Sep 1902…Eunice Carter (13), Howdles Cottages, charged with stealing 1s 4d, the property of Enoch Carter…bound over by the Bench the Pollice Court Missionary undertaking to have her traine for domestic service.

    Oct 1914…Scalding Fatality at Brownhills…Sad death of a young child…Howdles cottages.

    July 1903…Herbert Luke, miner, Howdles cottages, Hammerwich, charged with stealing two iron hurdles…£10 fine bound over for twelve months.

    March 1908…George Poxton, Howdles Cottages Brownhills, labourer was charged George Cotterell, Farm Bailiff to CAPTAIN WB HARRISON, with having stolen three fowls…Complainant stated that on the Sunday in question he saw the defendant, and received a complaint about some fowls which, it was stated, defendant’s dog had killed. He had a lurcher dog with him…Goal for one month with hard labour.

    (One of the above says Howdles Cottages at Hammerwich, and there is also a mention of the same in Chasetown)

    • Andy Dennis says:

      Thanks, Pedro. Probably a bit late to reply here, but I wonder if I could trouble you for the full record?

      The story I have so far is:

      Eunice, as it says, lived at Howdle’s Cottages, now Howdles Lane, Brownhills. The order of census records (e.g. 1901) indicates this was furthest from the Watling Street and I believe this was one of a pair of cottages on the inside of the bend, where No. 60 is today. In my childhood there were two semi-detached cottages with dormer windows that hid mostly behind a tall hedge. I believe these were demolished in 1967.

      At the time of the crime Eunice was 13 years old. Her mother, Ellen, unmarried, had died in 1889 when Eunice was born (both death and birth registered Jan 1889) and her brother Enoch was about 11. They lived with their grandparents Joseph and Mary Ann Carter.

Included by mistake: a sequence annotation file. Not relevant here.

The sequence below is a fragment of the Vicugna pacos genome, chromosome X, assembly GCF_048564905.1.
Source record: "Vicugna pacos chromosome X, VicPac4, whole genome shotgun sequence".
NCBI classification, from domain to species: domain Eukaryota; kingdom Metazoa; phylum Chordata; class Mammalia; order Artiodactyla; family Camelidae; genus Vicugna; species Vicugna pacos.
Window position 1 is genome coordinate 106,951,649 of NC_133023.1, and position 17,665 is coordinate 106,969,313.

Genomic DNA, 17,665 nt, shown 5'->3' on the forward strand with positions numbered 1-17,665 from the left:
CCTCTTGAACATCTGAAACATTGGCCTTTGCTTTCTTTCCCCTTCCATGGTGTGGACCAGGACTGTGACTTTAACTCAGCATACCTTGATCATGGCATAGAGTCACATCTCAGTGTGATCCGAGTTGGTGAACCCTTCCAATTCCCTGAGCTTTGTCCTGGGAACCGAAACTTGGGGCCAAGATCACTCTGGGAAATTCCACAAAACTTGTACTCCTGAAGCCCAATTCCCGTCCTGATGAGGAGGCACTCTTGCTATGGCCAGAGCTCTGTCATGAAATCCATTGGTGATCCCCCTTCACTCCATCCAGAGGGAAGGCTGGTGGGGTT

Living nearby, at back of Knaves Castle was a cousin Enoch Carter, but he was just 9 years old. So it seems likely that the victim of this crime was Eunice’s brother, Enoch.

      There is no sign in 1911 of an occupation, still with Enoch and grandparents, so whether Eunice did go into service is unclear.

      (Eunice’s grandparents were my great great grandparents.)

      • Dave D says:

        There was an old terrace on the bend of Howdles Lane probably demolished in the early 1980’s. I remember cycling past, I was only very young, and an old man with a flat cap flicking dog poop at me with his walking stick and chuckling to himself.
        The terrace was by to the big house which belonged to the Darby family who ran the little shop next to the chip shop (now Couture Hair & Beauty)

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  8. Steve Green says:

    I lived in Howdles Lane between 1961 and 1974, and my mother (a Brummie) lived there all of her life from 1961 onwards.

    The part of Howdles Lane from Watling street up to the bend was “unadopted” when we first moved in, with a very poor road surface indeed, and was not properly connected to the Whitehorse road end. I can therefore confirm what Martin says (Martin, you wouldn’t happen to be a Norgrove would you?).

    Part of what Creswell’s, the builders who built all the “even number” houses on Howdles Lane, brought to the table was to properly tarmac the road, after which Brownhills Urban District Council adopted the Lane.

    Incidentally, Knaves Castle Avenue cam along much later, as as a child I used to play in the fields the houses were built on.